Tue, Aug 10, 2004 - Page 9 News List

China's Taiwan obsession increasingly infringes on other issues

By John Ruwitch  /  REUTERS , Beijing

Beijing's obsession with preventing Taiwan from advancing toward formal independence is starting to interfere with other diplomatic endeavors, including talks on the North Korean nuclear crisis, officials and analysts say.

Chinese officials deny linkage between the Korea talks and Taiwan, which the Chinese Communist Party considers a part of China. But US officials say the Taiwan issue is increasingly hogging the agenda and influencing Chinese policy, particularly when it comes to cooperation with the US.

"The increase in Chinese focus on Taiwan has really gotten to be an obsession," said a senior US administration official.

"With issue after issue it all comes back to Taiwan ... given the fact that everything else is tied to Taiwan it would be out of the ordinary for there not to be a linkage," he said.

The Chinese leadership has cranked up its rhetoric with respect to Taiwan over the past year or so in the run-up to, and aftermath of, Taiwan's presidential election in March.

Beijing says it hopes to see Taiwan peacefully unified with China, but threatens to attack if Taiwan declares independence.

Chinese leaders are convinced that Taiwanese President Chen Sui-bian (陳水扁), who won the contentious poll by a hair, is bent on making the nation officially independent. China also worries that the US, Taipei's biggest supplier of weapons and a major trade partner, is not sending Chen strong enough signals to back off.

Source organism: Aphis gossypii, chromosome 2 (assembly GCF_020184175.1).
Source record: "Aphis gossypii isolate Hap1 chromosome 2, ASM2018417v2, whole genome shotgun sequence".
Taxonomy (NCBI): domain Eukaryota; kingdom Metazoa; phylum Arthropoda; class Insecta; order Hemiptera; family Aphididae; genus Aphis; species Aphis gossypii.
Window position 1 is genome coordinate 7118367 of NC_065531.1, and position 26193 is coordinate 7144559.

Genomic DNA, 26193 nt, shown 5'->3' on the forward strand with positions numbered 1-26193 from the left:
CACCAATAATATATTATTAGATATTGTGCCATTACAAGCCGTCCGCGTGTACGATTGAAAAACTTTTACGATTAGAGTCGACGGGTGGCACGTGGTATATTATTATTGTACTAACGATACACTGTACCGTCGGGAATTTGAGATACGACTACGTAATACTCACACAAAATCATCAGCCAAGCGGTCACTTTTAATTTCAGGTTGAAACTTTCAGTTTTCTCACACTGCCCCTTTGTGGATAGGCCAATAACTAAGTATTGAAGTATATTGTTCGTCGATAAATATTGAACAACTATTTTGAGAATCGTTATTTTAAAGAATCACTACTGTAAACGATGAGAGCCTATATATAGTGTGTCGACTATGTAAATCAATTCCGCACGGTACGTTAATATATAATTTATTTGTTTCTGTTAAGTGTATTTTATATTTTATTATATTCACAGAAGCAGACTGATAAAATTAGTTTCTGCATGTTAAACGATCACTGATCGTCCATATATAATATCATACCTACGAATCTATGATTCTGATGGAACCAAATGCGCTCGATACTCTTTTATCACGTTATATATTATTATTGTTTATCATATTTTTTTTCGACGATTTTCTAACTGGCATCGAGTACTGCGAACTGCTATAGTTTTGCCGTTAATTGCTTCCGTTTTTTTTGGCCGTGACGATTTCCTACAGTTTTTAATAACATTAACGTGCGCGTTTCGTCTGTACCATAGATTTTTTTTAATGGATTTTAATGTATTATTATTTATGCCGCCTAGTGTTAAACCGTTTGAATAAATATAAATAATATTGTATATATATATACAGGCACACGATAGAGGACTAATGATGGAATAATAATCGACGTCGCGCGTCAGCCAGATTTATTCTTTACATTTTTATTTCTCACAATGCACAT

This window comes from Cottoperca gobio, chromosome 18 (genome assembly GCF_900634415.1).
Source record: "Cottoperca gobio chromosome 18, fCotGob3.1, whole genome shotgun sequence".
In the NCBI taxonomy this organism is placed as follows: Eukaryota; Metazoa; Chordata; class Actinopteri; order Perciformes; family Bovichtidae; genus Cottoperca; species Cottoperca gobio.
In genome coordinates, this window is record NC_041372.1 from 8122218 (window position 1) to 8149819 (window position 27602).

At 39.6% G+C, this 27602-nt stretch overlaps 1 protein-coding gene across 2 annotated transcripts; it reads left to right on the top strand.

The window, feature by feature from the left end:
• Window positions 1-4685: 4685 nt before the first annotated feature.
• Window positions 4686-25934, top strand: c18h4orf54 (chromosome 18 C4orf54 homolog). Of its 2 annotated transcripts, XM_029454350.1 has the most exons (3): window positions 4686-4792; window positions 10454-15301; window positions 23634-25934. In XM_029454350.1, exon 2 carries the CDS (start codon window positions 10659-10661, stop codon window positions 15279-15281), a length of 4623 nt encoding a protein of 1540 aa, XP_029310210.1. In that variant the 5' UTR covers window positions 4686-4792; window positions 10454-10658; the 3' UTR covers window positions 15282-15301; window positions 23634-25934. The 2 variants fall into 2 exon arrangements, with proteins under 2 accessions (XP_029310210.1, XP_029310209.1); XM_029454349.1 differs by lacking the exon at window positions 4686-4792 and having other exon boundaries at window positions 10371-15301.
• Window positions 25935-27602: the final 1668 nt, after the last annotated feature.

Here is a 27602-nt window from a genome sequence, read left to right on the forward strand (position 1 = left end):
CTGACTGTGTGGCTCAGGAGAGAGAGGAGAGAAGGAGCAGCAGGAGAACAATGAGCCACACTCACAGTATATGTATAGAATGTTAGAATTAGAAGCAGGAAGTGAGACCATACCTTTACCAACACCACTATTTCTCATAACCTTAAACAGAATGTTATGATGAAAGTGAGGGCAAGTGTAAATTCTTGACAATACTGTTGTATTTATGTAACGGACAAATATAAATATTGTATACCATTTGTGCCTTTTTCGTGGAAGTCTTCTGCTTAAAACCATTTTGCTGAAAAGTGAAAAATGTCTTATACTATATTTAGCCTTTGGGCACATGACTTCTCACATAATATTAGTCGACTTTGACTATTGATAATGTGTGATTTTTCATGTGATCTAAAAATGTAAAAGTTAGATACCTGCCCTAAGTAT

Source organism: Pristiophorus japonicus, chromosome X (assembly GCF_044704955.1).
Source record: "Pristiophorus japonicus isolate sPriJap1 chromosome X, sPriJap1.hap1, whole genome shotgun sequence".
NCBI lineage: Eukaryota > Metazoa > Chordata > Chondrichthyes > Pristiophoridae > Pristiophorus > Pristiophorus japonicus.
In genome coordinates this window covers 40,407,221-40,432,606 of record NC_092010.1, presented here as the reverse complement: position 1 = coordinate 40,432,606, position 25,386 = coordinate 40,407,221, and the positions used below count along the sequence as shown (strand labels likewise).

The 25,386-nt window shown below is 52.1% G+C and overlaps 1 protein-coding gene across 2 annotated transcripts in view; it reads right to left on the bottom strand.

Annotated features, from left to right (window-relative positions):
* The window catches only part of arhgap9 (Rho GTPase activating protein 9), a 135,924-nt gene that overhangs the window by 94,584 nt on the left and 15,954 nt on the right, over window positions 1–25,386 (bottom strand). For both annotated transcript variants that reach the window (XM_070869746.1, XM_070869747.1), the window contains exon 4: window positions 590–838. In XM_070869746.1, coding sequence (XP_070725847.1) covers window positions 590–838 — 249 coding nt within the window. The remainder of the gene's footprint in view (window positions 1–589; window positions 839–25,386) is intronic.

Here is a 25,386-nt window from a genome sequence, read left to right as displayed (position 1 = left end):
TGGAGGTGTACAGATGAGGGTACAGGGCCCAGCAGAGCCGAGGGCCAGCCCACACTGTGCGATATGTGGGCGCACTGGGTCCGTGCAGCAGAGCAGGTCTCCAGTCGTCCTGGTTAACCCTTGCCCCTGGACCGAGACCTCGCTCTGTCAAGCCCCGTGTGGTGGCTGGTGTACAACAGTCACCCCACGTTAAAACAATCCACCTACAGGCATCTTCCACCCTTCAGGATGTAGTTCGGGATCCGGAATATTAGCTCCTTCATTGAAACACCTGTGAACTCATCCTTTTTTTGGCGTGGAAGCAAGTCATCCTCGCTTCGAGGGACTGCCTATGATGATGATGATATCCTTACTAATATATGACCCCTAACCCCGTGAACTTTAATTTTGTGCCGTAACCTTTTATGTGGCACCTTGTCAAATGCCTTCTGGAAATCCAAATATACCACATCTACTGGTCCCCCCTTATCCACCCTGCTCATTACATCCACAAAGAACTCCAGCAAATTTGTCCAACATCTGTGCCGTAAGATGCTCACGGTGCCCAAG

Last month, US National Security Adviser Condoleezza Rice and the commander of US forces in the Pacific, Admiral Thomas Fargo, visited China separately and "all they talked about was Taiwan," said the White House official.

Some analysts believe Beijing policymakers are calibrating their position on North Korea to that of the US on Taiwan. In other words, they are asking: Why should we scratch your back if you won't scratch ours?

"Of course, the Chinese government would never say there is a link between the North Korea issue and the Taiwan issue, but this is a political fact ... China's position has changed delicately," said Shi Yinhong (石印紅), an international relations expert at Renmin University in Beijing.

In recent months, Shi said, China's policy has subtly shifted to be more sympathetic toward North Korea in the 21-month-old standoff over its nuclear programs.

Beijing has become more supportive of North Korea's proposal to freeze its programs. Washington says that is insufficient. China is also agreeable to the idea of North Korea pursuing peaceful nuclear programs, which the US opposes.

A senior Chinese Foreign Ministry official questioned publicly the US assertion that North Korea has a secret uranium-enrichment program that set off the whole crisis in October 2001.

Finally, Shi notes, China has gone from doling out roughly equal amounts of criticism and praise to North Korea and Washington, to being clearly more critical of the US.

"Of course, we cannot find any detailed evidence to prove that these kinds of changes have some relation with China's dissatisfaction with the US over the Taiwan issue," Shi said.

"But at least the change of China's approach over Taiwan and with the US is parallel with some changes in China's position over North Korea ... they happened at the same time," Shi said.

Some analysts, however, doubt China's leadership would concretely link the two issues.

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